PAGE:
The opinion of the court was delivered by: Matsumoto, United States District Judge
On August 4, 2009, Plaintiff Glynn Jones,*fn1 appearing pro se, filed this action alleging violations of his constitutional rights and violations of unspecified state laws. On September 14, 2009, plaintiff filed an amended complaint.*fn2 The court liberally construes plaintiff's action as being brought pursuant to 42 U.S.C. § 1983. The court grants plaintiff's request to proceed in forma pauperispursuant to 28 U.S.C. § 1915, and for the reasons discussed below, dismisses the complaint with leave to replead within 30 days.
Plaintiff alleges that on or about July 20, 2009, New York City police officers refused plaintiff's demand to arrest defendant Jacqueline A. Miller ("Miller") and defendant John Doe II, a.k.a. Paul Smith ("Smith"), while the officers were serving an Order of Protection on Miller. Plaintiff further states that:
[b]ecause the police officers refused to arrest both defendant[s] and give plaintiff the name of defendant Paul Smith . . . [d]efendant Jacqueline A. Miller, and defendant Paul Smith, had someone assault the plaintiff by hitting him in the left arm with a baseball bat then three of them attempted to kidnap the plaintiff by forcing him into a car at gun point and driving off. The plaintiff was able to escape by jumping out of the car at a stop sign. (Am. Compl. ¶ 12.) Plaintiff further alleges that the police are "working with the defendants and now I fear for my safety from the police and the defendants." (Am. Compl. ¶ 22.) Plaintiff seeks unspecified money damages. (see Am. Compl. at 9.)
In reviewing plaintiff's complaint, the court is mindful that, "a pro se complaint, however inartfully pleaded, must be held to less stringent standards than formal pleadings drafted by lawyers." Erickson v. Pardus, 551 U.S. 89, 94 (2007) (citations omitted); Sealed Plaintiff v. Sealed Defendant, 537 F.3d 185, 191 (2d Cir. 2008). However, under 28 U.S.C. § 1915 (e)(2)(B), a district court shall dismiss an in forma pauperis action where it is satisfied that the action "(i) is frivolous or malicious; (ii) fails to state a claim on which relief may be granted; or (iii) seeks monetary relief against a defendant who is immune from such relief." 28 U.S.C. § 1915 (e)(2)(B). An action is deemed frivolous as a matter of law when, inter alia, it "lacks an arguable basis in law, or a dispositive defense clearly exists on the face of the complaint." Livingston v. Adirondack Beverage Co., 141 F.3d 434, 437 (2d Cir. 1998) (internal citations omitted).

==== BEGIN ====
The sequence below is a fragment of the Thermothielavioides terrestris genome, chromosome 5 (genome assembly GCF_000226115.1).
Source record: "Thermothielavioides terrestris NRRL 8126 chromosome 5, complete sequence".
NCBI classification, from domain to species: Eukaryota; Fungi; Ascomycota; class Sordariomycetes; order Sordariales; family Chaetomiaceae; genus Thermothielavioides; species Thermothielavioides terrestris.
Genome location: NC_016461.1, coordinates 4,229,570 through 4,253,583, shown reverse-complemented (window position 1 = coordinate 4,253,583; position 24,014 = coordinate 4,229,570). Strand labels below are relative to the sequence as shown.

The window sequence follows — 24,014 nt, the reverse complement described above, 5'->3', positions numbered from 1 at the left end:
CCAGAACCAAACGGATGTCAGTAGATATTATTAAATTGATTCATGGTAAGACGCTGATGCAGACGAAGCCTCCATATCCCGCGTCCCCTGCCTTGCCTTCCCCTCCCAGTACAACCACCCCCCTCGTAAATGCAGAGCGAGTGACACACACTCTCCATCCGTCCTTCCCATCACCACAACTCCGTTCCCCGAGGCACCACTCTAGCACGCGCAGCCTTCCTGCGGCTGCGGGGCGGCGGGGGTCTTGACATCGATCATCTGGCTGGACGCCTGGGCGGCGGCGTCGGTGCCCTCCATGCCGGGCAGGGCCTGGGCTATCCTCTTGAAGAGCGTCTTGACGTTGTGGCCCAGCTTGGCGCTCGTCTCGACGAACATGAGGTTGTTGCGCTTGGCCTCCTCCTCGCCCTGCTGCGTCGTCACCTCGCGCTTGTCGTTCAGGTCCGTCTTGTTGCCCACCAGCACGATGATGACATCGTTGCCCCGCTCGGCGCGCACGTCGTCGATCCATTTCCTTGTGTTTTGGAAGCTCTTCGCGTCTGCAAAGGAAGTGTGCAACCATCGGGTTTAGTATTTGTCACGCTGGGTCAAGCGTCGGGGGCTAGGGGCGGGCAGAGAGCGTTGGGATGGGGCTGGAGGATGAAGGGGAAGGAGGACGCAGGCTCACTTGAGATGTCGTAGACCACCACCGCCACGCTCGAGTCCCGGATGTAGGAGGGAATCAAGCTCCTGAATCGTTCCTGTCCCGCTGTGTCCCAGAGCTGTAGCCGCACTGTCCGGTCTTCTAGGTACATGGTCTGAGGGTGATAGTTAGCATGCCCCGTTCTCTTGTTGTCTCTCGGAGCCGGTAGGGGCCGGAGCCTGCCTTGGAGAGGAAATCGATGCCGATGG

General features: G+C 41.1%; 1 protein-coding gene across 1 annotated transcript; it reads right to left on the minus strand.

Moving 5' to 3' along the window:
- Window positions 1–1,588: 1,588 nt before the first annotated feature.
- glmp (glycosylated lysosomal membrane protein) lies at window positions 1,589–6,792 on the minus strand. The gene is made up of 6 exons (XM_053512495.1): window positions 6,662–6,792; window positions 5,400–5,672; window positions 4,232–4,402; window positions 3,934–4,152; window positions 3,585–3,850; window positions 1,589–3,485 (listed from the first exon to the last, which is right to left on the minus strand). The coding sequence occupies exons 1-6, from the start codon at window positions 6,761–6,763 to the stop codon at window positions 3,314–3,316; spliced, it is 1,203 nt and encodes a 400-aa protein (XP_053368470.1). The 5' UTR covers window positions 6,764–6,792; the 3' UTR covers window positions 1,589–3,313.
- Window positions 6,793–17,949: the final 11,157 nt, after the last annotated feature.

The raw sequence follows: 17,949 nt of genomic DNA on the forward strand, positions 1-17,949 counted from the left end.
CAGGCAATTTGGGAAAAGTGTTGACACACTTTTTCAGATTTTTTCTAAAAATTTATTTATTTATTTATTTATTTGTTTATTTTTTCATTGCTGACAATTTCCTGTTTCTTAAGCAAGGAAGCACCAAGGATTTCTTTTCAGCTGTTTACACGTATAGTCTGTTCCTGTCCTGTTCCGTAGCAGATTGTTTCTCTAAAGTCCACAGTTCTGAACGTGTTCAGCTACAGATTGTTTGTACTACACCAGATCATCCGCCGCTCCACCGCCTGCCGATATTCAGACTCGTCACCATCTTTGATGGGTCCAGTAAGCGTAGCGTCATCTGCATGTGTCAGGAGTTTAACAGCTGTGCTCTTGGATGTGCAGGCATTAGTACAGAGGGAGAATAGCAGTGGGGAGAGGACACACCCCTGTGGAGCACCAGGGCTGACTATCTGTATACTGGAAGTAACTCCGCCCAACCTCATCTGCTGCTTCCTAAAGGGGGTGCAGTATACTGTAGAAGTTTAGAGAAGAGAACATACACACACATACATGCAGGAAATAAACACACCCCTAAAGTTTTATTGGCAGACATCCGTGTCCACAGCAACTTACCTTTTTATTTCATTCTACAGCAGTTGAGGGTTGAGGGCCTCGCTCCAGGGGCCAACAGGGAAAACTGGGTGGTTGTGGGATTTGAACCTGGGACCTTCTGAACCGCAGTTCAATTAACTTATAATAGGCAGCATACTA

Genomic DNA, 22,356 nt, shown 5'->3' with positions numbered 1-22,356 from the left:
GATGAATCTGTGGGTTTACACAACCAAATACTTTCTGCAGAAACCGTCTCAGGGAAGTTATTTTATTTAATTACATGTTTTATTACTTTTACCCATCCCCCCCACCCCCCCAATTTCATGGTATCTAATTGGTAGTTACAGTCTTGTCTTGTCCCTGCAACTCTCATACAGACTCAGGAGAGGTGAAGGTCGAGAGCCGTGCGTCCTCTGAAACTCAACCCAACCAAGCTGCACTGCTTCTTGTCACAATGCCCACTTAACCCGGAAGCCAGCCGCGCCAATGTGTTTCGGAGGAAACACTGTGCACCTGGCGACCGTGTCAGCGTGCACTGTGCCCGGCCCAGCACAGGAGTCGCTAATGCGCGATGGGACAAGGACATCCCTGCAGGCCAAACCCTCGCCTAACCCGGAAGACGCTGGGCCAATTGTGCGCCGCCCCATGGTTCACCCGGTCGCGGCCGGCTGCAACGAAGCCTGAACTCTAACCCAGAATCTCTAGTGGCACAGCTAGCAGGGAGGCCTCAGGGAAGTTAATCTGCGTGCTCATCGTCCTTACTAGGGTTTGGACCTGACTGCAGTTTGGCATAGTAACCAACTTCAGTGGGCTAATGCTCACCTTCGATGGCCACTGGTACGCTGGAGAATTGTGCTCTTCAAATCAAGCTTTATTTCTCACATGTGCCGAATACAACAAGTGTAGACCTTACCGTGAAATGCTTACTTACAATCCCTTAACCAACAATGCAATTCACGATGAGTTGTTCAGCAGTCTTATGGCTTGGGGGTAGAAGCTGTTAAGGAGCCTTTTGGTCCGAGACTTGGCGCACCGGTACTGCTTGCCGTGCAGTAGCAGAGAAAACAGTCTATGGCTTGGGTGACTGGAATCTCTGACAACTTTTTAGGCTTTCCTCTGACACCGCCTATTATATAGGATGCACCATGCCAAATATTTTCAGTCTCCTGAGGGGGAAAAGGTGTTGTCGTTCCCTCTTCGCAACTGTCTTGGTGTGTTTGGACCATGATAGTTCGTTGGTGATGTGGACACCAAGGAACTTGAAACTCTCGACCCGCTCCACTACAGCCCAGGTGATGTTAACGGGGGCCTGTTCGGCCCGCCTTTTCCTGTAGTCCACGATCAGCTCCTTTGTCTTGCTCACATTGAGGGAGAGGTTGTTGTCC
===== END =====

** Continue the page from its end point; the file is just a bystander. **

Plaintiff identifies defendants Miller and John Doe II as "civilians." (See Am. Compl. ¶¶ 7-8.) In order to maintain a civil rights action pursuant to § 1983 action, a plaintiff must establish that the conduct complained was committed by a person acting under color of state law. 42 U.S.C. §1983; Tancredi v. Metro. Life Ins. Co., 316 F.3d 308, 312 (2d Cir. 2003). As the Supreme Court has held, "the under-color-of-state-law element of § 1983 excludes from its reach merely private conduct, no matter how discriminatory or wrongful." American Mfrs. Mut. Ins. Co. v. Sullivan, 526 U.S. 40, 50 (1999) (quotations omitted); cf. Brentwood Academy v. Tennessee Secondary School Athletic Ass'n, 531 U.S. 288, 295 (2001) ("[S]tate action may be found if, though only if, there is such a 'close nexus between the State and the challenged action' that seemingly private behavior 'may be fairly treated as that of the State itself.'" (quoting Jackson v. Metropolitan Edison Co., 419 U.S. 345, 351 (1974))). Here, plaintiff has not alleged facts to show that defendants Miller and Smith acted pursuant to state law or that their conduct is "fairly attributable to the State." American Mfrs. Mut. Ins. Co., 526 U.S. at 50. Therefore, plaintiff's claims against defendants Miller and Smith, who are private individuals, are dismissed for failure to state a claim. See 28 U.S.C. § 1915(e)(2)(B).*fn3
Police Officers' Failure to Arrest
Plaintiff further alleges that his rights were violated because defendants Police Officer Cox, Police Officer John Doe I and Police Sergeant Jane Doe ("the police officer defendants") failed to arrest defendants Miller and Smith. A private citizen does not have a constitutional right to initiate criminal proceedings. See Leeke v. Timmerman, 454 U.S. 83, 86 (1981) (per curiam) ("a private citizen lacks a judicially cognizable interest in the prosecution or non-prosecution of another") (quoting Linda R.S. v. Richard D., 410 U.S. 614, 619 (1973)); Esposito v. New York, No. 08-CV-4879, 2009 WL 4577561, at *1 (2d Cir. Dec. 08, 2009); Yashaahla v. M.H.A.N.Y., No. 05-CV-4963, 2006 WL 845586, at *1 (E.D.N.Y. Mar. 29, 2006) (citing cases).
Moreover, the police do not have any constitutional obligation to protect plaintiff against violence perpetrated by another private party, see Matican v. City of New York, 524 F.3d 151, 155 (2nd Cir. 2008) (citing DeShaney v. Winnebago County Dept. of Soc. Servs., 489 U.S. 189, 195-96 (1989)), and plaintiff does not have a protected property interest in the police enforcement of a restraining order, see Town of Castle Rock, Colo. v. Gonzales, 545 U.S. 748, 761 (2005). In addition, plaintiff's claim that police officers conspired with defendants Miller and Smith is "unsupported, speculative, and conclusory." Boddie v. Schnieder, 105 F.3d 857, 862 (2d Cir. 1997) (citing cases); see also Ashcroft v. Iqbal, 129 S.Ct. 1937, 1950 (2009) ("pleadings that, because they are no more than conclusions, are not entitled to the assumption of truth."). Therefore, plaintiff's claims against the police officer defendants and his conspiracy claims against all the defendants are dismissed for failure to state a claim. ...